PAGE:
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Your tolerance towards people in depression

Discussion in 'General Debates' started by ametist, Feb 26, 2014.

  1. ametist

    ametist Active Member

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    What is your tolerance level towards someone who is in depression and trying to engage in anyone and anything aggressively and seeking attention negatively. How do you treat them, what do you do when you meet one of those people?
    How often do you think you are meeting these people here and outside?
     
  2. bobhikes

    bobhikes AntiRepublican
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    Curious as to what you are actually looking for.

    My tolerance would be dependent on my relationship.
    Friends and Family I would try to help to the point of interceding if I had to.
    Close aquaintances and Coworkers I would try to help till they resisted.
    All others I would offer advise and move on.

    I don't meet these people all that often. I would say there are probably 2 people which I tried to help with some success that would meet your discription. It is not an easy task and takes a lot of time and work. Which is why it is dependent on my relationship.
     
  3. ametist

    ametist Active Member

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    Thanks for answering. :) I ask because I find myself weak in this aspect and I feel people as described in op are increasing everywhere so I want to improve myself reading from others' ideas and thoughts.
     
  4. Caladan

    Caladan Agnostic Pantheist

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    Relatively I'm considered patient in this regard, but everyone has their limits. Even so, I usually try a diplomatic approach first.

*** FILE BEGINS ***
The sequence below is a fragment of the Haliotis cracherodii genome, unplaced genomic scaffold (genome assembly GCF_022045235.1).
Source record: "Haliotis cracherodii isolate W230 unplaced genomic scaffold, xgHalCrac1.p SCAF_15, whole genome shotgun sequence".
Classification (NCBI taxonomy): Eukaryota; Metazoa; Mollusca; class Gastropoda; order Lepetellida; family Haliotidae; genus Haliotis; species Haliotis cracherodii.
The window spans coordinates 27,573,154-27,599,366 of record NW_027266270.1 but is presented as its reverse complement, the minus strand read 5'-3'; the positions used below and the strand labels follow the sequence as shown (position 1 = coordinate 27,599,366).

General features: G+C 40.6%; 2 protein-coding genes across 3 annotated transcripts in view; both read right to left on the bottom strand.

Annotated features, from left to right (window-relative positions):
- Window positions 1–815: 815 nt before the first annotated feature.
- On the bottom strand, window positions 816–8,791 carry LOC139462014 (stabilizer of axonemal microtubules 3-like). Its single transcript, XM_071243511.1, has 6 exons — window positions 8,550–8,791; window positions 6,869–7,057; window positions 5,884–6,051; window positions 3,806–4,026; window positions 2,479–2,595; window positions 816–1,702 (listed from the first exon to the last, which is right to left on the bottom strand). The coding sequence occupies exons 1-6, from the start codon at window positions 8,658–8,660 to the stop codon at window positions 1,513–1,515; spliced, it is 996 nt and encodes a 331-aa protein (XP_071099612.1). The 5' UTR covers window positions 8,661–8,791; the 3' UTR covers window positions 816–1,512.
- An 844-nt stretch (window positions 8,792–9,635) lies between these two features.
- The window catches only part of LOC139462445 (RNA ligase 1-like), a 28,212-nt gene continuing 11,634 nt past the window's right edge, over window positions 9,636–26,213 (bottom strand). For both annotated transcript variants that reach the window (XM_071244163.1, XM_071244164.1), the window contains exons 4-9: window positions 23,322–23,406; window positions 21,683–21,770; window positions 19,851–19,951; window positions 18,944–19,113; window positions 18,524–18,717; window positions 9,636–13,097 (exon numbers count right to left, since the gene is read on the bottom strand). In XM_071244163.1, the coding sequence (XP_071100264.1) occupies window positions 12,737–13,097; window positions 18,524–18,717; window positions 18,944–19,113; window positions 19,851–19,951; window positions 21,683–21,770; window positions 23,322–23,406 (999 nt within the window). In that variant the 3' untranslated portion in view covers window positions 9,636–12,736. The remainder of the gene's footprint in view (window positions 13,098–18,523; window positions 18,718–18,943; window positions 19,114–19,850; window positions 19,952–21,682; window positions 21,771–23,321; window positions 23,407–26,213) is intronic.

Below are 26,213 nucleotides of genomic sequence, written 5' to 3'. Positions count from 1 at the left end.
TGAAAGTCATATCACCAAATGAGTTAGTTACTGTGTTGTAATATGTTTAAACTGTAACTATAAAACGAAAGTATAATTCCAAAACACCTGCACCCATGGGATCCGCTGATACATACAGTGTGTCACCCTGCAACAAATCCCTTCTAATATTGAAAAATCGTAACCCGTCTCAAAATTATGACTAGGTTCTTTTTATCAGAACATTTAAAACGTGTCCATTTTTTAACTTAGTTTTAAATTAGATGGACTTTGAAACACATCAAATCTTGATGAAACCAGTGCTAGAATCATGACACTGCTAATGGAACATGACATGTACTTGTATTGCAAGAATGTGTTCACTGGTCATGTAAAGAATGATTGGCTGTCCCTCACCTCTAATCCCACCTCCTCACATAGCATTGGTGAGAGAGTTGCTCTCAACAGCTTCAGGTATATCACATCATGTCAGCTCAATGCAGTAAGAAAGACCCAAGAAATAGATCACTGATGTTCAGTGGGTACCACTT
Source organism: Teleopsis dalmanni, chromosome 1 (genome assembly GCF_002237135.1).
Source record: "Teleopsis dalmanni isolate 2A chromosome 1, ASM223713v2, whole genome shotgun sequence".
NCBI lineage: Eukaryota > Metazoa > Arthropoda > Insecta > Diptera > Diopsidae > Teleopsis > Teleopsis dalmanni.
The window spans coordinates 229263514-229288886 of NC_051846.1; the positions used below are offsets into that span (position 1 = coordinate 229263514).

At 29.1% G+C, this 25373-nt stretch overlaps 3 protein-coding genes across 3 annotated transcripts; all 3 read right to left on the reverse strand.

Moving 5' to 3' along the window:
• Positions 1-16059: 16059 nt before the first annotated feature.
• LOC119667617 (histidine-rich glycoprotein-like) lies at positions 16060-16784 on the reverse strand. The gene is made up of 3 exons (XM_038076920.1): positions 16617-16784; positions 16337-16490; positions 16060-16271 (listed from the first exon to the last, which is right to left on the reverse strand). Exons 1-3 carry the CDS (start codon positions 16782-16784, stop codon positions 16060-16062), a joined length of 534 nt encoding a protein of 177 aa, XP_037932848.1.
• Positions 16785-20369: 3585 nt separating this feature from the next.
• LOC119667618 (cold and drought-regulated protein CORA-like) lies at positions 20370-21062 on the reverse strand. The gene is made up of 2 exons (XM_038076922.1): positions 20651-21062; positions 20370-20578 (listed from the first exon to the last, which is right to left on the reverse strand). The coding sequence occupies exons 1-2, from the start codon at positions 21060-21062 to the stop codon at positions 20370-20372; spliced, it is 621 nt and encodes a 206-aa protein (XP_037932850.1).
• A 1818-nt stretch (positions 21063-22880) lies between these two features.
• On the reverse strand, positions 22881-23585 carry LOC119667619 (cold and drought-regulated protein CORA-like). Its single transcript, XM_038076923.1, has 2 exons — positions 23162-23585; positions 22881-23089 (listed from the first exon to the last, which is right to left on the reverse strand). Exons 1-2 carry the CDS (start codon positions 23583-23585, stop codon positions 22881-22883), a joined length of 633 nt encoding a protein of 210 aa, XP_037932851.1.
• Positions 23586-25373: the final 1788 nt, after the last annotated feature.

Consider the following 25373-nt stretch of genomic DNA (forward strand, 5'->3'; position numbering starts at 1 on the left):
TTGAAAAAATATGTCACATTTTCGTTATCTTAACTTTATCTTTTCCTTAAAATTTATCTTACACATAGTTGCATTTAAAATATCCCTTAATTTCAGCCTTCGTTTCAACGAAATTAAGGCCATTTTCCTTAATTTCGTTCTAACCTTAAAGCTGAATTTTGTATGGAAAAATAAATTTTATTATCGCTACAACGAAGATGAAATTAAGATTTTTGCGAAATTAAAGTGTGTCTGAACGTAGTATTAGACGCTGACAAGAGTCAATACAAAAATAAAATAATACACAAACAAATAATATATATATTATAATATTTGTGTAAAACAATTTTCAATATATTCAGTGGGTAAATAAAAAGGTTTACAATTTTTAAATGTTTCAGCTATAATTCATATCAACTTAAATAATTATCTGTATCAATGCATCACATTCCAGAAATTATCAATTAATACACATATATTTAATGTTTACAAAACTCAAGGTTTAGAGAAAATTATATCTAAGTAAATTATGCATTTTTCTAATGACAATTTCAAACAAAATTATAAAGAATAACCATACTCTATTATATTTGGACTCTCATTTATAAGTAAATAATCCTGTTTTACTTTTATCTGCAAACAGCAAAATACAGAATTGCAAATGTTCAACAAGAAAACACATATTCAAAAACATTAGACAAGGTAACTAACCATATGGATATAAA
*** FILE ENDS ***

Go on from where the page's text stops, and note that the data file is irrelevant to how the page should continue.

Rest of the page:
For people who believe that they display this behavior I suggest to be more mindful of the body language of people or certain words they use which can indicate that their private space is being invaded.
     
  5. The Sum of Awe

    The Sum of Awe Brought to you by the moment that spacetime began.

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    I do my best to be patient but I often ended up losing it when they are seeking advice while not actually wanting to move on.
     
  6. Kerr

    Kerr Well-Known Member

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    I consider depression an illness, like cancer but in the mind rather then the body. At least thats what I have felt like during my years of darkness. While I dont know if I had a depression or not, it has given me enough compassion to know what it can be like. So I wouldnt judge them. I would try and treat them well and with kindness, let them know I care. Probably try and cheer them up, but thats mainly due to instinct rather then believing that it actually helps (I want people to feel well). As for what I would do, as in actual actions rather then guidelines, it depends on the person in question.